This will turn one amp into the Master and the other into the Slave. But what does this mean exactly?
Well, this means – the Master amp will be in absolute control of slave in terms of the crossover points, the gain, and the remote level control.P.S: If your amplifiers aren’t equipped with that switch, then you can proceed to the next step.
Connect your head unit to the amplifier that you’ve designated as the master.
Look for the MASTER OUT RCA port on the primary amplifier (master) and connect it to the SLAVE IN RCA port on the secondary amplifier (slave). If your amp is labeled differently, look for BRIDGE OUT and BRIDGE IN connectors. Then, use a RCA to RCA cable to send the fully processed signal from the BRIDGE OUT RCA port of the “master” amplifier to the BRIDGE IN RCA port of the “slave” amplifier.
P.S: While the first section is the easy part of strapping amplifiers, it’s the next step that gets people mixed up and throws a lot of fellas off. So, pay close attention.
Now, with the head unit being hooked up to the master amplifier, let’s get your amps and speakers wired in.
Connect a thick gauge jumper wire from the Negative (-) terminal on your “Master” amp to the Negative (-) terminal on your “Slave” amplifier. That’s Amp (-) to Amp (-).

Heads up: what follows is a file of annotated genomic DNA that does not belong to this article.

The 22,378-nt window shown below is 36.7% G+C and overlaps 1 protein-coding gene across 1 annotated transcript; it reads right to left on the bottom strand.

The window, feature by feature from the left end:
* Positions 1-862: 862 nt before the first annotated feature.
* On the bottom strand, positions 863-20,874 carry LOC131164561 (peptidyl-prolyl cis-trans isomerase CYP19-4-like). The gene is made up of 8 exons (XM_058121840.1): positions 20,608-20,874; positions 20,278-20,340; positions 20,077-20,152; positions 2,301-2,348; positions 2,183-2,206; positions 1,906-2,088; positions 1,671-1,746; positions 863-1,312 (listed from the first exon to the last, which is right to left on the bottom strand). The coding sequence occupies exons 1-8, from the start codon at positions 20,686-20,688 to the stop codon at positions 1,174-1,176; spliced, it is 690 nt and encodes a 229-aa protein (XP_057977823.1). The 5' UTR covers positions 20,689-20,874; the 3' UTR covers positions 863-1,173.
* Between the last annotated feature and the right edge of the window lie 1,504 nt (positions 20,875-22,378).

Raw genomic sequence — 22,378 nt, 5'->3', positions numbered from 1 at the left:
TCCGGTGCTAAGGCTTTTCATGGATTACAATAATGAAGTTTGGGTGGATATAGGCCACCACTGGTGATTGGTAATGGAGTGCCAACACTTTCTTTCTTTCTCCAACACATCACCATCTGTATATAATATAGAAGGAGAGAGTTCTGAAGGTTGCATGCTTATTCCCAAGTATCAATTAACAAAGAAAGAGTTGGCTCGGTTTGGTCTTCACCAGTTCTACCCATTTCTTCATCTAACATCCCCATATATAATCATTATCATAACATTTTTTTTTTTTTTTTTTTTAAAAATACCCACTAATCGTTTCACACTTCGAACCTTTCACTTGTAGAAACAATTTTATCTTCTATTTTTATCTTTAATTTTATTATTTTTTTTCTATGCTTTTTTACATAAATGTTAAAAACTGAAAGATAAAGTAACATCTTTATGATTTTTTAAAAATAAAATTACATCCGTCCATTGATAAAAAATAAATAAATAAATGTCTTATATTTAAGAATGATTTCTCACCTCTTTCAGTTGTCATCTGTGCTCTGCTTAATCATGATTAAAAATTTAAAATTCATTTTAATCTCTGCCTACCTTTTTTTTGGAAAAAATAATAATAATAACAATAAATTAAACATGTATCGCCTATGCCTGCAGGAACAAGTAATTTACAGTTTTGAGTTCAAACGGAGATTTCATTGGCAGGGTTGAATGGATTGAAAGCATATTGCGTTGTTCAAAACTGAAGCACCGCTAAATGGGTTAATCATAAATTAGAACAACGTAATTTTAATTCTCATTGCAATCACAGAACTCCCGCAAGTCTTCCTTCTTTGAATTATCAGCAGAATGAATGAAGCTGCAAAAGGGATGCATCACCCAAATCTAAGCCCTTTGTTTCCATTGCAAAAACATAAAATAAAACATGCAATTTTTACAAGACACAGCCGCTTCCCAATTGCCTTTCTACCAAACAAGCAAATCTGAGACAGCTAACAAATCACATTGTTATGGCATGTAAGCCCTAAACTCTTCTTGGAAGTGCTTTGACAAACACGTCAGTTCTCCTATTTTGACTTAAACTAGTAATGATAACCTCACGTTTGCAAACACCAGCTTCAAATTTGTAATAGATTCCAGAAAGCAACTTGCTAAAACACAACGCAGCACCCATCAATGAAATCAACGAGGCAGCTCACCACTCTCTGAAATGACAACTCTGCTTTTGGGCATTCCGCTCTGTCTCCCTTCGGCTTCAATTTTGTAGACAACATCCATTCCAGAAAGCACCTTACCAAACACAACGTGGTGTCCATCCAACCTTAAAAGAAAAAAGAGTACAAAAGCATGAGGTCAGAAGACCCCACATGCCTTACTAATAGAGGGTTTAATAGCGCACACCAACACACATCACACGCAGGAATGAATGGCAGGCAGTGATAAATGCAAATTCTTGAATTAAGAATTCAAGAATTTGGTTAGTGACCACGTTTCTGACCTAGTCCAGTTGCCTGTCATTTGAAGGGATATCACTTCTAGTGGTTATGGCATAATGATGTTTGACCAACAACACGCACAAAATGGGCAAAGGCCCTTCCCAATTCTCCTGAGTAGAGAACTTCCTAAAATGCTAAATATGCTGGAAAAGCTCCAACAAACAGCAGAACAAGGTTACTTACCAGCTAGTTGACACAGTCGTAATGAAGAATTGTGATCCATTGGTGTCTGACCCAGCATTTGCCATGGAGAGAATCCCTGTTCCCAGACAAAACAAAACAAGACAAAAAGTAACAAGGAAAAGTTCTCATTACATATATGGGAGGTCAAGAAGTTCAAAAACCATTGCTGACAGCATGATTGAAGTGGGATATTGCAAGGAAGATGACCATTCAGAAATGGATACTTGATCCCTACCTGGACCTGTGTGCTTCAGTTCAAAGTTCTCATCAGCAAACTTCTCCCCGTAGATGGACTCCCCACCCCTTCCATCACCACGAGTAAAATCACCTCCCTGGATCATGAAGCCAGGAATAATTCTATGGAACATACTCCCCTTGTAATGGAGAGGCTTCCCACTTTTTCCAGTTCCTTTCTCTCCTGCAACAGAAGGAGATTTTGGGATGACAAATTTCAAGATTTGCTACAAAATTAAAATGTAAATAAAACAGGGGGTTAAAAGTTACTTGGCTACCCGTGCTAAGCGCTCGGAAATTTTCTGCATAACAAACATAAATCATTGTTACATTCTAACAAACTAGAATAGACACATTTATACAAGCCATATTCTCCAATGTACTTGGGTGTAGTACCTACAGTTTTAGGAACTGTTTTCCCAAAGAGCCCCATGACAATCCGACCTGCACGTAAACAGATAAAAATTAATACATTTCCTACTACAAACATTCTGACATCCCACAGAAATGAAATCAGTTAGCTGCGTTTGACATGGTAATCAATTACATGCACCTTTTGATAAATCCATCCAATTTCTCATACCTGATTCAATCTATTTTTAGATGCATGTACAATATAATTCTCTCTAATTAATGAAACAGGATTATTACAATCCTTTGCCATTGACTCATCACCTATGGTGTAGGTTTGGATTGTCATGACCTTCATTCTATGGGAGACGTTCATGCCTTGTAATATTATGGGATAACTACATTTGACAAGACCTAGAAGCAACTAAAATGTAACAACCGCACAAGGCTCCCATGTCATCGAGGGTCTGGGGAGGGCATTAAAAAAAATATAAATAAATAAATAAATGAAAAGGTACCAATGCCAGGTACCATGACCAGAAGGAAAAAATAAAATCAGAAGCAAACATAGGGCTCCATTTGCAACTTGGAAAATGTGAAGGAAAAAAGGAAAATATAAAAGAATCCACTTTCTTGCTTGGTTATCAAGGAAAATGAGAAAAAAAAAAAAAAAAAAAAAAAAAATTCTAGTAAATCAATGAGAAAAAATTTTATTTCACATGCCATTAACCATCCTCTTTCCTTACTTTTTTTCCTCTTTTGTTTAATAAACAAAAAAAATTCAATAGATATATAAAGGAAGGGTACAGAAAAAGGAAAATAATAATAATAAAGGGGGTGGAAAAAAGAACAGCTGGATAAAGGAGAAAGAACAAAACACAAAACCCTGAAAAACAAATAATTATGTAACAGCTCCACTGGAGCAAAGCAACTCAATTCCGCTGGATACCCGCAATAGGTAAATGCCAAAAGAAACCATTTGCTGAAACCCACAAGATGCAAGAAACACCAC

Connect a thick gauge speaker wire from the positive (+) terminal on the subwoofer to the positive (+) speaker output on the Master amp; That’s Sub (+) to master Amp (+).
Connect a thick Gauge Speaker Wire from the Positive (+) terminal on the Slave amp to the Negative (-) Terminal on the Subwoofer; That’s Slave amp (+) to Sub (-).
Last but no least, you need to connect the remote turn-on-wire to your amps. Without this, your amplifiers won’t turn on.
The problem is that car radios only have one remote wire, which in this case should be hooked up to the master amplifier.
There are many different ways to turn an amp on without a remote wire. The easiest of which in this case here is to use a jumper wire to connect the remote terminals of both amplifiers.
Finally, both amplifiers must be connected to the car battery to receive adequate power. Here’s how to hook up 2 amps with 1 power wire.
It’s also of paramount importance to make sure the amps are grounded properly. A bad amp ground can cause a host of issues that go hand in hand; Here’s an exhaustive list of symptoms associated with improper amp grounding.
Can You Strap Two Different Amplifiers From Different Brands?
The answer is a resounding “No”. Two different amps can’t be strapped and merged into one output channel. You don’t want to do that unless you like magic smoke.
The main reason why you can’t strap two different rated amplifiers is because you’ve got to put even amounts of power on both coils.
That being said, you can strap two different amps if both of them have similar power output, and you use an external phase inverter.
The closest thing to strapping non-strappable amps we would even consider would be something like bridging them (using a bridging module) to drive a single speaker or subwoofer, or bridging them each to run one voice coil of a dual voice coil. In such case, the amp gain and the crossover settings would need to be identical more or less.
Even then We would never plan a set up like that It’s more of an experimental type of thing.